What is the most American fruit

Caymus Vineyards: Chuck Wagner in Germany

Chuck Wagner, owner of Caymus Vineyards in Napa Valley, was on tour in Germany at the beginning of September. His wines are the "most American" Cabernet Sauvignons in California. In Germany they still have a small, loyal fan base. His Chardonnays and Pinots may also look exotic to European palates. But one thing is certain: you have a clear handwriting. From Jens Priewe

It was getting tight in Alfons Schubeck's wine cellar on Münchener Platzl. Restaurateurs, wine lovers and wine merchants had to move together so that everyone got something. Occasion: the presentation of the new vintages of Caymus Vineyards by Chuck Wagner, the amiable and shirt-sleeved owner of the famous winery from the Napa Valley. Even the Dutch head coach of the local football club wasn't too keen to get in touch with the other wine enthusiasts.

The two Cabernet Sauvignon that Chuck Wagner had brought with him turned out to be opulent wines, almost bursting with fruit, with sweet, fine-grained tannins. The standard Cabernet Sauvignon, Caymus ’" bread and butter wine ", of which over 600,000 bottles are produced, looked a bit fresher than the Special Selection, which is richer in extracts and tannins. Caymus produces around 100,000 bottles from him. At 149 euros it is priced appropriately for a luxury wine.

To this day, the Wagner Family holds on to pure varietalism for their Cabernets. However, Chuck Wagner is of the opinion that the perfect balance can only be achieved through a mixture of bottom valley fruit and mountain fruit. As a result, both Caymus wines are a blend of warm valleys and cooler slopes.

The vineyards owned by Caymus in Napa Valley are almost exclusively in Rutherford around the old winery. However, owning is limited to around 28 hectares. The majority of the grapes come from leased vineyards that Caymus cultivates in-house.

“We are famous for the fruit and tannin formula,” Chuck Wagner made clear to the guests. "The acid is not that important to us."

The Special Selection, in particular, focuses entirely on fullness and fruit. "In order to express the fruit optimally, we are fully ripe," said Wagner and added: "With all the consequences."

For example, the Special Selection in the great 2007 vintage weighs 15.2% by volume - an extreme wine that quickly tires the papillae in the mouth. To prevent this, it took a rare rib eye steak with green pepper sauce, like the one Schubeck served with it.

The American palate seems to be more sensitive to tannins than to alcohol. It is not enough that the tannin is ripe. Since 2004, Caymus has been the only winery in the Napa Valley to remove grape seeds from the mash. “We don't love astringency, we find it bitter. Therefore this measure. "

This Caymus style, which is in contrast to the "European" style, such as Opus One and Ridge Montebello practice, is also reflected in the simple Cabernet Sauvignon. It is also permeated by soft, barely noticeable, sweet tannin.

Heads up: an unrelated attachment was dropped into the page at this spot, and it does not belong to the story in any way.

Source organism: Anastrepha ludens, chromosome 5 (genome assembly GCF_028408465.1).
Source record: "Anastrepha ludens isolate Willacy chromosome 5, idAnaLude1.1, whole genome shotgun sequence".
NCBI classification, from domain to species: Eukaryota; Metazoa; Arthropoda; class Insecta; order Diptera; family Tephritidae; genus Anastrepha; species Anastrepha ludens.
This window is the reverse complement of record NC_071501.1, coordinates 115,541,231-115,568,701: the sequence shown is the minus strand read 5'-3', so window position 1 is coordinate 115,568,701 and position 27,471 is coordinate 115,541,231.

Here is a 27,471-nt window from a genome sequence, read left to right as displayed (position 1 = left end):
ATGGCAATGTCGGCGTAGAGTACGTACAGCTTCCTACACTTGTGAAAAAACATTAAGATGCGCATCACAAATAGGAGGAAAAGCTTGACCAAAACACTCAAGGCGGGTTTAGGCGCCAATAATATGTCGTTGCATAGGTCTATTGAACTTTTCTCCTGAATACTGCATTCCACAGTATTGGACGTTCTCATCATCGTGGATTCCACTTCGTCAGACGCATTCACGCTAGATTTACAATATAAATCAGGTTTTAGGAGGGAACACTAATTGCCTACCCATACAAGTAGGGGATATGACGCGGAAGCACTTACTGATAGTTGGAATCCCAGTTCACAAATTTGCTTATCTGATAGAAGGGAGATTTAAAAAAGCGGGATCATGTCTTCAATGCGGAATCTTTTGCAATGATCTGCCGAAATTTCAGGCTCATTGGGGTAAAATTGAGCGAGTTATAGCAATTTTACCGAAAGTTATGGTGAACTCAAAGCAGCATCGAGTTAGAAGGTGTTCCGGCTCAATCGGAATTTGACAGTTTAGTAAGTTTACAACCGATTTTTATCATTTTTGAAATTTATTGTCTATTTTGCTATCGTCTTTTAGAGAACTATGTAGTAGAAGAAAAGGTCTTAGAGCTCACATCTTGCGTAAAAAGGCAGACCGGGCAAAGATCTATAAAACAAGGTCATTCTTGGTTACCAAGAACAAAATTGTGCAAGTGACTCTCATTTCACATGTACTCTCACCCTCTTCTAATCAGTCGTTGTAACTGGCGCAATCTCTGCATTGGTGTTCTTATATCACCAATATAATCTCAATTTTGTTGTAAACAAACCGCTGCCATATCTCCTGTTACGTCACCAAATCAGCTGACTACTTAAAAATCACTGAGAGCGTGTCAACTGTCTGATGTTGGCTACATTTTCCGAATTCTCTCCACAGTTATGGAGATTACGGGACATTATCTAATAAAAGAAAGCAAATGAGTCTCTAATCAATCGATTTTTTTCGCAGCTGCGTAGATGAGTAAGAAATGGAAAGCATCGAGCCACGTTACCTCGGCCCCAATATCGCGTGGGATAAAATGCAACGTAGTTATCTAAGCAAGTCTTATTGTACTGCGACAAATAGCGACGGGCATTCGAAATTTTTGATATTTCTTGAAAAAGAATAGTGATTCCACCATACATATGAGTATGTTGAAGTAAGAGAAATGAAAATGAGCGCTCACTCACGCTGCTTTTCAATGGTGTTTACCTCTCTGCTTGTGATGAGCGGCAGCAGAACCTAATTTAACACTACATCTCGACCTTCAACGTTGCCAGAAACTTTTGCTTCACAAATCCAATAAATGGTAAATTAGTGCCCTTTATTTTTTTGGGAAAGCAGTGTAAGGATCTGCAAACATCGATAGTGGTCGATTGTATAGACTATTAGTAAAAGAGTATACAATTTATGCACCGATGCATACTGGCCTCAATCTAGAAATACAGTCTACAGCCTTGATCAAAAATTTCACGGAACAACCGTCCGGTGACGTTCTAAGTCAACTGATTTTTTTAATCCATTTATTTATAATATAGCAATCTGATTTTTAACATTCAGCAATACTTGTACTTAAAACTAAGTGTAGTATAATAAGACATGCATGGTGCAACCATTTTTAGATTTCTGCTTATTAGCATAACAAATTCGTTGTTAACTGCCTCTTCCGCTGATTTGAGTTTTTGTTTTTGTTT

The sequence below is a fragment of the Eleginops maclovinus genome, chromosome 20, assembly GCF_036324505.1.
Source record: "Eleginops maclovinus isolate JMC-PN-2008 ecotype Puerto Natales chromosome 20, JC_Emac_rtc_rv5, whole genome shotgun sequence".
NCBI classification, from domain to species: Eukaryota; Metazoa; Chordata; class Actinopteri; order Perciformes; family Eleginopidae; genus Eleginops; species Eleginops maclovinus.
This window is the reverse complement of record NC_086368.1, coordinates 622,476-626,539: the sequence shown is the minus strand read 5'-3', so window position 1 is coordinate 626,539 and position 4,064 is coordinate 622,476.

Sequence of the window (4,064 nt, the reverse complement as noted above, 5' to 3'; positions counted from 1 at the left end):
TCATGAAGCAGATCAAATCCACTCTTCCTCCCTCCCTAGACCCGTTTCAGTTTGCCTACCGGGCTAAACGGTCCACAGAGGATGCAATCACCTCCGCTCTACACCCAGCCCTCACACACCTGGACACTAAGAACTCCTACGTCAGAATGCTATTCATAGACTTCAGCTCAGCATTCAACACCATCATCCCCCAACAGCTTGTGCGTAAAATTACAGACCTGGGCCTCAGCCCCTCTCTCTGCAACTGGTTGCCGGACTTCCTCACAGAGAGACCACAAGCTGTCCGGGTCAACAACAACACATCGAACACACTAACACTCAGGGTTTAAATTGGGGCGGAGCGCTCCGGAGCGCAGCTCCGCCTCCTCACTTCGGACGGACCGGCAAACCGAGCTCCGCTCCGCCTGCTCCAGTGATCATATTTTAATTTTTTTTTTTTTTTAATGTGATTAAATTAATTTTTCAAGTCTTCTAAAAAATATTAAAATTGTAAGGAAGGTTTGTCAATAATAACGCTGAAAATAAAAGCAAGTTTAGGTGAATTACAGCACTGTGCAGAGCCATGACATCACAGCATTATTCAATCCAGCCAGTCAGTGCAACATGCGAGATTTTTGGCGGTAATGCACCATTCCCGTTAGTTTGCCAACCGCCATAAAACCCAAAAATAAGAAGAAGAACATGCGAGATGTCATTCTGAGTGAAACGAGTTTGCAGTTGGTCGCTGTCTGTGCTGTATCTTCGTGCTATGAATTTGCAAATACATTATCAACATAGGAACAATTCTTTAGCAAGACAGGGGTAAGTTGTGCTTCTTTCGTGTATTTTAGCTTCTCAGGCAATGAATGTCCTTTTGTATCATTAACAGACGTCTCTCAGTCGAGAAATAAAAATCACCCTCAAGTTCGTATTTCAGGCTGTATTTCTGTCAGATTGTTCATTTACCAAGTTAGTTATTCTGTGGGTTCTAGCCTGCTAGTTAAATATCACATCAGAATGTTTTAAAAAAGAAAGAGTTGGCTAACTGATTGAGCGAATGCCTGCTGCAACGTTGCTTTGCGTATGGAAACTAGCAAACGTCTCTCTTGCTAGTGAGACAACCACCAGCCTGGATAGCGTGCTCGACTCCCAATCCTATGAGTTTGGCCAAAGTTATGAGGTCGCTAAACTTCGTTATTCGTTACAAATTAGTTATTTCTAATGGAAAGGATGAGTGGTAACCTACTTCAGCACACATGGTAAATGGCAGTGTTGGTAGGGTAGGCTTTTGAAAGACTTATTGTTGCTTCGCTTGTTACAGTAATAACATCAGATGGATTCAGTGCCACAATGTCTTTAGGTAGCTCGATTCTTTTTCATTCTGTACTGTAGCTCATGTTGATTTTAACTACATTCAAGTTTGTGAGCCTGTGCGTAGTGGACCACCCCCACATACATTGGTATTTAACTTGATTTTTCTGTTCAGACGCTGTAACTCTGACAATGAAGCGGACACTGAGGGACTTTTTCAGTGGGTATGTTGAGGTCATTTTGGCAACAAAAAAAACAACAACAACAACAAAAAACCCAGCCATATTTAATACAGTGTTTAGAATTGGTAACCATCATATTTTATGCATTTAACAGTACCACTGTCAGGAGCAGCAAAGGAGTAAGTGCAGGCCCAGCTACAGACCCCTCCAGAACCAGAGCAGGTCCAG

Caymus ’success over the last 20 years has meant that the Wagner Family (which incidentally comes from Alsace) has expanded to other areas of California and has acquired vineyards there or made investments. In the Salinas Valley in Monterey near the Pacific, the family owns more vineyards than in the Napa Valley. This is where the Mer Soleil comes from, a powerful, distinguished Chardonnay fermented in small wooden barrels, which is rightly very popular in Germany. Pinot Noir is also grown there.

Chuck Wagner's premium pinots, however, come from Santa Barbara County. The single vineyard wines that are being launched under the Belle Glos brand also aim for abundance and opulence and have few playful elements: Taylor Lane, Las Alturas and Clark & ​​Telephone. (The latter will soon be launched in Germany as well). The second wine, Meiomi, is lighter and has more Pinot elements.

Overall, the guests were impressed by Chuck Wagner and his wines - even if one or the other crop has remained unfamiliar to them. In any case, Helmut Ahollinger and Michael Freislederer, the two German importers, were extremely satisfied with the response.

Finally, one more remark: The USA ranks sixth in the German wine import statistics. If you subtract the wines from Gallo and Constellation, the import volume quickly melts by half. That means: The high-class Californian plants that restaurants and wine drinkers vie for in the USA only arrive in Germany in homeopathic quantities. This is certainly due to the fact that wine in the USA is not just a luxury item, but a status symbol and lifestyle product and the price is accordingly generously calculated. But it is also due to the style of the wines, which for the European understanding of wine are often too powerful, too rich in alcohol, too ripe to permanently irritate the palate of local wine drinkers. Caymus is an example of this.

Jens Priewe worked for many years as a political and business journalist before switching to the subject of wine. He writes columns for the gourmet and for the Swiss wine magazine Merum. For the wine connoisseur, of which he is a partner, he has contributed over 200 articles since it was founded. He is also the author of several successful wine books (including "Wine - the great school", "Basic course in wine"). He comes from Schleswig-Holstein, but has lived in Munich for almost 40 years.